These changes directly affect variable-rate mortgages, so the bank shields itself with a minimum level of profitability if these rates are negative. In other words, with zero clauses, if interest rates are negative the bank can ensure that the interest rate does not fall below 0%, as we would find ourselves in the paradoxical situation of the bank paying its customers to lend them the mortgage money, if interest rates are negative and the 0% clause is not applied.
Zero clause example
You have bought a home with a variable-rate mortgage. Let's imagine that the Euribor (the daily benchmark mortgage rate reflecting the interest rates at which leading banks lend money to each other in the interbank market in the EU) is at the fictitious and difficult level of -1.2%.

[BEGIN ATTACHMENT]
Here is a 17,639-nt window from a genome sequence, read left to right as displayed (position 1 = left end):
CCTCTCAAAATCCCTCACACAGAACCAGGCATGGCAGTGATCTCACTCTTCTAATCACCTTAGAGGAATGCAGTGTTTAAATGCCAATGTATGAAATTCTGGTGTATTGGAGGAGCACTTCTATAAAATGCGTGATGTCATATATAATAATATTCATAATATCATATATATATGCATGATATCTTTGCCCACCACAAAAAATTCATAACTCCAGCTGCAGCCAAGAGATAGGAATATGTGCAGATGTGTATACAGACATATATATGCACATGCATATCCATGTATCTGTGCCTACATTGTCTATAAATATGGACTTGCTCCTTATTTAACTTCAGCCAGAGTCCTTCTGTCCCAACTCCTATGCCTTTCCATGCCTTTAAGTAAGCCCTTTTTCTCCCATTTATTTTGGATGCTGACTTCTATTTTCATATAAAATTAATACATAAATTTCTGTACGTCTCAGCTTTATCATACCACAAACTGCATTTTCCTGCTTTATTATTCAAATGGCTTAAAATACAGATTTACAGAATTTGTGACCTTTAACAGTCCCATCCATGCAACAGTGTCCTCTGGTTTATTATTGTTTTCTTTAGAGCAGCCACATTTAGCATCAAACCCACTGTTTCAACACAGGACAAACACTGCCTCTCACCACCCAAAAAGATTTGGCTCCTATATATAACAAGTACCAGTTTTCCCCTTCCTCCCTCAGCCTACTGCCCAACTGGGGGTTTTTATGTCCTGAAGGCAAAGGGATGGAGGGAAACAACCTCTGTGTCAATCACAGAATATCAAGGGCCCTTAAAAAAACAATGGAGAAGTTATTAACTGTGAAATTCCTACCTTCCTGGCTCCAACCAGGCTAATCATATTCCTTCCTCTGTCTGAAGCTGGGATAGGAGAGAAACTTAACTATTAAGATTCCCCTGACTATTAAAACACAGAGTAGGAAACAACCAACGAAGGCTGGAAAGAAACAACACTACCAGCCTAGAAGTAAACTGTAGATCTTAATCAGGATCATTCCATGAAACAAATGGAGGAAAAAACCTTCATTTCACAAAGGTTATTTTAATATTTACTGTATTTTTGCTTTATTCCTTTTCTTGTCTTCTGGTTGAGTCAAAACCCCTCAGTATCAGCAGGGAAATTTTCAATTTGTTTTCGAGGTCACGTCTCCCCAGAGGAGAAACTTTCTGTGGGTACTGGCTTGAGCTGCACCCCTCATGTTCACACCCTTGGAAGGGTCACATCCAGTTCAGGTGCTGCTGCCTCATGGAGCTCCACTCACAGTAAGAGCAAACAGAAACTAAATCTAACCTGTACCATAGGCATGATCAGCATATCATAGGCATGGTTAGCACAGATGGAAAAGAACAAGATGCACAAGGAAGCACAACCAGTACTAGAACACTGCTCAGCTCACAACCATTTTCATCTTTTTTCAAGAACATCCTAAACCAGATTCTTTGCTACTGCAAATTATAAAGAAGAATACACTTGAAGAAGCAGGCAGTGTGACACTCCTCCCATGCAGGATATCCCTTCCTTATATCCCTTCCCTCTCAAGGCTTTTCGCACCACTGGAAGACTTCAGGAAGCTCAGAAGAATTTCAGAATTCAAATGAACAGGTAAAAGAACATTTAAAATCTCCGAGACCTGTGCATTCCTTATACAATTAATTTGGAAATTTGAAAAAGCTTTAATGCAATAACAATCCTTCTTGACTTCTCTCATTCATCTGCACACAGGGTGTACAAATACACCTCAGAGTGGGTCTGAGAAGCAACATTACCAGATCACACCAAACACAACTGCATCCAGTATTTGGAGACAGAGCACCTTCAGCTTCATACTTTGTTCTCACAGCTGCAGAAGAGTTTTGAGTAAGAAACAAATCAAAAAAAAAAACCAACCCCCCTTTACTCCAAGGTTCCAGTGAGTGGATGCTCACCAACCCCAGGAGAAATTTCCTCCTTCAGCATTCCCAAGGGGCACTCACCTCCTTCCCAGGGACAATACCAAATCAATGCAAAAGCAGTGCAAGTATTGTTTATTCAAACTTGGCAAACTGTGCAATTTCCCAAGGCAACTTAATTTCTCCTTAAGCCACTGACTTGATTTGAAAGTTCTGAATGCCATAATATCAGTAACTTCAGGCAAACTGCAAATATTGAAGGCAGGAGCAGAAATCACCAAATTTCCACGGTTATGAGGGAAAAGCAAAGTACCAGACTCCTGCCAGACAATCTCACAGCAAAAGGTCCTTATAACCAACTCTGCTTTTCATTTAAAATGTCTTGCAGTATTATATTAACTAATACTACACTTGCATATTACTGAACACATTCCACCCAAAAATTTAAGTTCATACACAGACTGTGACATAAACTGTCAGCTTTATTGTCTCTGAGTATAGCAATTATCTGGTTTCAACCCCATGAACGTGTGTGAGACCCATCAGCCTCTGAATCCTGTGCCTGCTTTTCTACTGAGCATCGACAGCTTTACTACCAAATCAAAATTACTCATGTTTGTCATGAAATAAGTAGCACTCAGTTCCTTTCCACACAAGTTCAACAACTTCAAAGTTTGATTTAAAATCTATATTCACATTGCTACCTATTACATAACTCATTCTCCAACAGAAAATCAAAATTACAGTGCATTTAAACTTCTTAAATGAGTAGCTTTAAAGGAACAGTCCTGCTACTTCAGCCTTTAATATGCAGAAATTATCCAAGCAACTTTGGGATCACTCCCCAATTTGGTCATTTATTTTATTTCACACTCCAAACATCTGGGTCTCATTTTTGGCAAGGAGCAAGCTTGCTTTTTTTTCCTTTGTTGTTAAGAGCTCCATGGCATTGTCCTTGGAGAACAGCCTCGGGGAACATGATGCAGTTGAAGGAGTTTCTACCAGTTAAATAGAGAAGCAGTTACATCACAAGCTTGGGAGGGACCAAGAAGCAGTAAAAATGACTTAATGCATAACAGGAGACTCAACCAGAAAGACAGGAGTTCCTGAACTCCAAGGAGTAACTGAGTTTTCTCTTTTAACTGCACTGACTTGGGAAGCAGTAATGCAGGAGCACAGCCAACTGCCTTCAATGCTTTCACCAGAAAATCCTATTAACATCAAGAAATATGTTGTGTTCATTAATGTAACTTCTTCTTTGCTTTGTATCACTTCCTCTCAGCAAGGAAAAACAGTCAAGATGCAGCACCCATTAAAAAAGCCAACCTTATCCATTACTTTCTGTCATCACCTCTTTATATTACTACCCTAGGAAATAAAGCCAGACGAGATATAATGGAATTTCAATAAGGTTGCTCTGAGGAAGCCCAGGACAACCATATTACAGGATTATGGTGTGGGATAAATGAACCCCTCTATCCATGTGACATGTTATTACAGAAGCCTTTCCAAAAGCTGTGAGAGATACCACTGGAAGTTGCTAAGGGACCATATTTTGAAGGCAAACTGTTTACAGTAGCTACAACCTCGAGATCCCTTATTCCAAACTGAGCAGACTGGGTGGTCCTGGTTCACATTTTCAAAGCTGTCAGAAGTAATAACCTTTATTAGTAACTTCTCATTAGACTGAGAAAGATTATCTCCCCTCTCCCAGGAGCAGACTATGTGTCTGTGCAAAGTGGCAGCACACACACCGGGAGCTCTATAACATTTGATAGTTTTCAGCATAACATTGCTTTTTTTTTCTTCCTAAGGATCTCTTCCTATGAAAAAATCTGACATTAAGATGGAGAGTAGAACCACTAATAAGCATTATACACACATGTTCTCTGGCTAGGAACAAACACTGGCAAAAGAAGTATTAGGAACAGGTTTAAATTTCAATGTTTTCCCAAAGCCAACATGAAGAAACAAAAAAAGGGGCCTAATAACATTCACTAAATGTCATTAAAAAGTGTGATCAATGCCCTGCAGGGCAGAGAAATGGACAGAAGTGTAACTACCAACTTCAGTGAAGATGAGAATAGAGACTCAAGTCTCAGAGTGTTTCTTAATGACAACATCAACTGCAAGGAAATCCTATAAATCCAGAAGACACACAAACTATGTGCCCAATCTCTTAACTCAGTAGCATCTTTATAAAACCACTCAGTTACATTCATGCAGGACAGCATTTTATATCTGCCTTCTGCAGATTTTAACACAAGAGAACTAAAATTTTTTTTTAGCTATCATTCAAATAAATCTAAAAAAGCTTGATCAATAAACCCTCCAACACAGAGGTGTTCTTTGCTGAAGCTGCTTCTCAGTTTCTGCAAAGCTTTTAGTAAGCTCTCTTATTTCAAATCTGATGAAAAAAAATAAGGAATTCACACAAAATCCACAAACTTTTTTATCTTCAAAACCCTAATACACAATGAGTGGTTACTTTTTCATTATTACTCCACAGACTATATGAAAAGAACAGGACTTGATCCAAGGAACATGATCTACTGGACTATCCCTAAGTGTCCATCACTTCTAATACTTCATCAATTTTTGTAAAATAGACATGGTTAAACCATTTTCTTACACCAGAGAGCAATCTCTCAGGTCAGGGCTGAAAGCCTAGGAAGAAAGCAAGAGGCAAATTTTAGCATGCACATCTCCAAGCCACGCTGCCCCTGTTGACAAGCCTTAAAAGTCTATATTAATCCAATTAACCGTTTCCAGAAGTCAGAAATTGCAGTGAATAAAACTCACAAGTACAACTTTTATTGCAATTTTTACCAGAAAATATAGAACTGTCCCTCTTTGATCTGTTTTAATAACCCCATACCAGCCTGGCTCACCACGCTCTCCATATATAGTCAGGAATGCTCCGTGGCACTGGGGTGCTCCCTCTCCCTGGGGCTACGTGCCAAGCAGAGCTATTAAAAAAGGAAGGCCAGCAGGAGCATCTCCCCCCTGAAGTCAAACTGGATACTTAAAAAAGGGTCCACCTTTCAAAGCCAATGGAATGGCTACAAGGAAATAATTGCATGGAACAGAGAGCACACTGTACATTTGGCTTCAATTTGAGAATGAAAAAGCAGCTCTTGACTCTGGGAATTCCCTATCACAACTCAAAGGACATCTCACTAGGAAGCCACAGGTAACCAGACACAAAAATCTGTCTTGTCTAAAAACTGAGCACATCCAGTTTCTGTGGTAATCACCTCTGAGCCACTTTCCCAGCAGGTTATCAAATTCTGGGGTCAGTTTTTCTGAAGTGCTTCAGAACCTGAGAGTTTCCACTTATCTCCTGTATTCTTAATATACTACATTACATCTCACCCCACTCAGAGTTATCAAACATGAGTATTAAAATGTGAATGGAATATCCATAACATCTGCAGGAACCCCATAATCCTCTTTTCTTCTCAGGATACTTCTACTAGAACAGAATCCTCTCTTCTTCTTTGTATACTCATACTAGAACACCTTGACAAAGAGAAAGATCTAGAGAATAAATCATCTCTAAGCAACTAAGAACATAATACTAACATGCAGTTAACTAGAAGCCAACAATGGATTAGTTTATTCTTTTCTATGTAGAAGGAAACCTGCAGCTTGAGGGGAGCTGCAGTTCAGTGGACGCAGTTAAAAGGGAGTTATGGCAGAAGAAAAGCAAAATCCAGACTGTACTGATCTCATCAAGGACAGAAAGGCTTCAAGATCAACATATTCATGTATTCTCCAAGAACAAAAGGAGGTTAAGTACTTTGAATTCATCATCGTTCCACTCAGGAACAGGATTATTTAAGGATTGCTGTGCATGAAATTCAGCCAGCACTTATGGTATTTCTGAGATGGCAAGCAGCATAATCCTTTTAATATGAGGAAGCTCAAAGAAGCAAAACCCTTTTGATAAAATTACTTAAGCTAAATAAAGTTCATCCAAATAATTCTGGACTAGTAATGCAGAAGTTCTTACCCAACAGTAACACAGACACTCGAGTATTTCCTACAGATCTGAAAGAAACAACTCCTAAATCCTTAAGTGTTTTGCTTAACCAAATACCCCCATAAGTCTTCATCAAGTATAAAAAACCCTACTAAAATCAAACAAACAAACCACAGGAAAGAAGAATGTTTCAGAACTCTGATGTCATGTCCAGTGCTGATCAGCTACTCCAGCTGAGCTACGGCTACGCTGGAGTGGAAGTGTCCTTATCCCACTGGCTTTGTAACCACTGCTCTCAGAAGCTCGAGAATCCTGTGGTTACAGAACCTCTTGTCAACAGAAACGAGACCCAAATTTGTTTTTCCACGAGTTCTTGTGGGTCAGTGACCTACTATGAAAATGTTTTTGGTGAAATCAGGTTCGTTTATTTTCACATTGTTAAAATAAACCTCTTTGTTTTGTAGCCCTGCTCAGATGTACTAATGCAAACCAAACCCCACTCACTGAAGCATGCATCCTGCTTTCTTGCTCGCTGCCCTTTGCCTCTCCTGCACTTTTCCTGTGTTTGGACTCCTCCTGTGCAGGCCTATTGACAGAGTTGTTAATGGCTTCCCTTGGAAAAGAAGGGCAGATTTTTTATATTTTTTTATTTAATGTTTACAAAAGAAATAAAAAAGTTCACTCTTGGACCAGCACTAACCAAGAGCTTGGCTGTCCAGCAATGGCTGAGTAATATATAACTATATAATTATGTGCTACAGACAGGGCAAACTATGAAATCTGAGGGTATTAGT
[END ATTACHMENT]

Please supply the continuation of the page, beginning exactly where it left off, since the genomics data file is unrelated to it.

In this case, the bank charges a spread of 1% over the Euribor, which is currently -1.2%. Adding these figures together gives an interest rate of -0.2%. As you can see, the bank would have to pay the customer for having the mortgage, as the interest rate is negative. If this example were real, banks and financial institutions would not dare to lend money because of the high risk that fluctuations in the Euribor entail.
Zero clauses were created for this reason, to guarantee to the bank that the minimum interest rate it would receive is 0%.